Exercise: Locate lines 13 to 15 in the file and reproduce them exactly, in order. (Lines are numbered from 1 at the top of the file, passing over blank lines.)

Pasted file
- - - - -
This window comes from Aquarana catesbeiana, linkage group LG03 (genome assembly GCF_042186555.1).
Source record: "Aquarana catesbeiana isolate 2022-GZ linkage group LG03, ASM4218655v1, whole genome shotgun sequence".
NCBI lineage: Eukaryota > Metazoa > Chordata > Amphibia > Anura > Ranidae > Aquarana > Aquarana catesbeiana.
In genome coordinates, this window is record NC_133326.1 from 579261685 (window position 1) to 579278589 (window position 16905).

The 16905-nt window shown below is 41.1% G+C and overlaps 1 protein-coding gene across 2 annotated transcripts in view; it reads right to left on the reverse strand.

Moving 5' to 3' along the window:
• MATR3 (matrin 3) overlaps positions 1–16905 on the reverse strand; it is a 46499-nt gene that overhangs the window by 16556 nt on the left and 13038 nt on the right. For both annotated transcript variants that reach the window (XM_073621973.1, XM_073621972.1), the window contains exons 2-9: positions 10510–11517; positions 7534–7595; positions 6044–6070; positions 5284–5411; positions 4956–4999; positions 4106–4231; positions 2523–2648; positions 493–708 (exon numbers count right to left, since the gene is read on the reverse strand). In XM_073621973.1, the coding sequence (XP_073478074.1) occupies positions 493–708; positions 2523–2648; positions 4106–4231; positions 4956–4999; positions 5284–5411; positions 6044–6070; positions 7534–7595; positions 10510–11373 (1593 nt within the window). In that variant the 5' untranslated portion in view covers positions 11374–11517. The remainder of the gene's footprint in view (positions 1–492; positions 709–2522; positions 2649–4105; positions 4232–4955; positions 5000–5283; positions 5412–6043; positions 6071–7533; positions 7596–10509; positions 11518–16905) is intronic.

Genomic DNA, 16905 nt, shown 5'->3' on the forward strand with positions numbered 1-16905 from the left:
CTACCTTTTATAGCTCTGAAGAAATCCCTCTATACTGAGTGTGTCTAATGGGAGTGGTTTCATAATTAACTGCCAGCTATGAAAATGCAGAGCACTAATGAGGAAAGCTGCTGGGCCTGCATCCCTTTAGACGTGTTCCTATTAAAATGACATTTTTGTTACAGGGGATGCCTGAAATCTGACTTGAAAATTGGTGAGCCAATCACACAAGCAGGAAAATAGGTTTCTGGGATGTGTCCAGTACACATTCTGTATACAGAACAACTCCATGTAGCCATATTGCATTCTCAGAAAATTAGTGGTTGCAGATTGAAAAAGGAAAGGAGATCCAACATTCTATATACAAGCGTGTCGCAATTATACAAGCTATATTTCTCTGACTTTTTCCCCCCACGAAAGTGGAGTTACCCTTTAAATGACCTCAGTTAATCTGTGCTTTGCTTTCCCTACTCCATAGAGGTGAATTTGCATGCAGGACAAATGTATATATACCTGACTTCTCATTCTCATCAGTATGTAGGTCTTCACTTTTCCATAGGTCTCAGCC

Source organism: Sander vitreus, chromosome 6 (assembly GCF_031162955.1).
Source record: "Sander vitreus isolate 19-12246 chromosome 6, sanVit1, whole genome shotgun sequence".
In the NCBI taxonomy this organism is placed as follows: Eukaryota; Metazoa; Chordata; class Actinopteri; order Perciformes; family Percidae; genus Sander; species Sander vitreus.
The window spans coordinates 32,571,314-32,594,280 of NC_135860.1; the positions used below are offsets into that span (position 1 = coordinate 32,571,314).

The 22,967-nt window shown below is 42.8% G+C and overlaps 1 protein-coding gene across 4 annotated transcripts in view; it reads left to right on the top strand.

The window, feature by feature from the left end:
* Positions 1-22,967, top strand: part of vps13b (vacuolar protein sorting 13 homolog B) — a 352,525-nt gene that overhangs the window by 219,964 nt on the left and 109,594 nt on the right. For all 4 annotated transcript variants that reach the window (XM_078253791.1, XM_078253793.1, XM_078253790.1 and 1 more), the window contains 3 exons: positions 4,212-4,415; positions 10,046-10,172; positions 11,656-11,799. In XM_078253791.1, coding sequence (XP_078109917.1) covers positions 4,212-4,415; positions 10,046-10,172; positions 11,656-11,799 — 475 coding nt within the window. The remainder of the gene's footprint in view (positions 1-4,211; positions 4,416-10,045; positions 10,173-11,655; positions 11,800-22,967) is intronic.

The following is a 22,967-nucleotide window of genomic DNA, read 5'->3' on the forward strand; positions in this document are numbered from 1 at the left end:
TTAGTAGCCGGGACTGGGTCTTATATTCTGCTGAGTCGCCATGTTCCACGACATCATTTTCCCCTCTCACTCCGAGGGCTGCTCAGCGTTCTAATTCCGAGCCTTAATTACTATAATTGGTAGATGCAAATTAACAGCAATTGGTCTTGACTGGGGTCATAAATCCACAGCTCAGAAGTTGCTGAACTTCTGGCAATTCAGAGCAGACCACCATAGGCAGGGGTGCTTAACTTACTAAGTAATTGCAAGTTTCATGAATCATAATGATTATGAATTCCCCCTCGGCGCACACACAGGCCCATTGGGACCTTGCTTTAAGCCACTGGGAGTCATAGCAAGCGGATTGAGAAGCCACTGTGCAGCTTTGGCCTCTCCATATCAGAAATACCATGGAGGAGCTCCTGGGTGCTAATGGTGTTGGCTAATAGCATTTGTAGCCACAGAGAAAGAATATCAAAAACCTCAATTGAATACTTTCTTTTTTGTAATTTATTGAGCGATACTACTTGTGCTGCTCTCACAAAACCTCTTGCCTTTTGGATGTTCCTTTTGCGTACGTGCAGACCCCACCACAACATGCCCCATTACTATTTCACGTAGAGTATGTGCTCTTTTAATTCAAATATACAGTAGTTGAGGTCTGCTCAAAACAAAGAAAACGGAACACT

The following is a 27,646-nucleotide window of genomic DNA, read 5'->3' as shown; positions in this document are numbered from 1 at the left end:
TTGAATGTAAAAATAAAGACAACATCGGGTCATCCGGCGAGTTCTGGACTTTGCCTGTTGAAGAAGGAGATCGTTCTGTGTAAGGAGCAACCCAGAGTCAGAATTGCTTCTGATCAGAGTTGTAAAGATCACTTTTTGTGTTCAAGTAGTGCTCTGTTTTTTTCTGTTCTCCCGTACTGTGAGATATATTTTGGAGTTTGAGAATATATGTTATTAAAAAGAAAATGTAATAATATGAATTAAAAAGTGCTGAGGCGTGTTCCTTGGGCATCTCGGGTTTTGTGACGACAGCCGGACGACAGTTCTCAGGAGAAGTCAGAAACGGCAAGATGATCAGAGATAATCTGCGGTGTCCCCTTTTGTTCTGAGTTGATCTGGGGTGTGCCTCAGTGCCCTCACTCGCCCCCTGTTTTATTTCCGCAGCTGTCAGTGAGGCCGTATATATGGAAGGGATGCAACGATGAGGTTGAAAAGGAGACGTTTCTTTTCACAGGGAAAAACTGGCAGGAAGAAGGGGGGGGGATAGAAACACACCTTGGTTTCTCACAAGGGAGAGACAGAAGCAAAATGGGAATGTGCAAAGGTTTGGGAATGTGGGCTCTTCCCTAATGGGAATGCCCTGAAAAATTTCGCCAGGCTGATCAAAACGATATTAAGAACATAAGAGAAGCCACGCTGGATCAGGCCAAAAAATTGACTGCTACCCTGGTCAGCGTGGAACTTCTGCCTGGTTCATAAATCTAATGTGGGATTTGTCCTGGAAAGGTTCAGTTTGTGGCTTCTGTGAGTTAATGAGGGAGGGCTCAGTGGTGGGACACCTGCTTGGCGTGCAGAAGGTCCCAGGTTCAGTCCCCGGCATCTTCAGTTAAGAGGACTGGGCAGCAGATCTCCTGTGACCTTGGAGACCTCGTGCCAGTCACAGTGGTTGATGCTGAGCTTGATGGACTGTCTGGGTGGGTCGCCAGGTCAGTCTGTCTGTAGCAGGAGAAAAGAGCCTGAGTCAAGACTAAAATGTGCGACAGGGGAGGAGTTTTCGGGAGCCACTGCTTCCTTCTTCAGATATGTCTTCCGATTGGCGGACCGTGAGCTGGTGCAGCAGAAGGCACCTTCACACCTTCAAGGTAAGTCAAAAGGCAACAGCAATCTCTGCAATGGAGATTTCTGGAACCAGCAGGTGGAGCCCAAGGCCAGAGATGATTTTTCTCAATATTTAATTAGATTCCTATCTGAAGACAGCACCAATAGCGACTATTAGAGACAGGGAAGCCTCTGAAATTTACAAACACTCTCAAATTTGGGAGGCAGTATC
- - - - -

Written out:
The window spans coordinates 32,571,314-32,594,280 of NC_135860.1; the positions used below are offsets into that span (position 1 = coordinate 32,571,314).

The 22,967-nt window shown below is 42.8% G+C and overlaps 1 protein-coding gene across 4 annotated transcripts in view; it reads left to right on the top strand.

The window, feature by feature from the left end: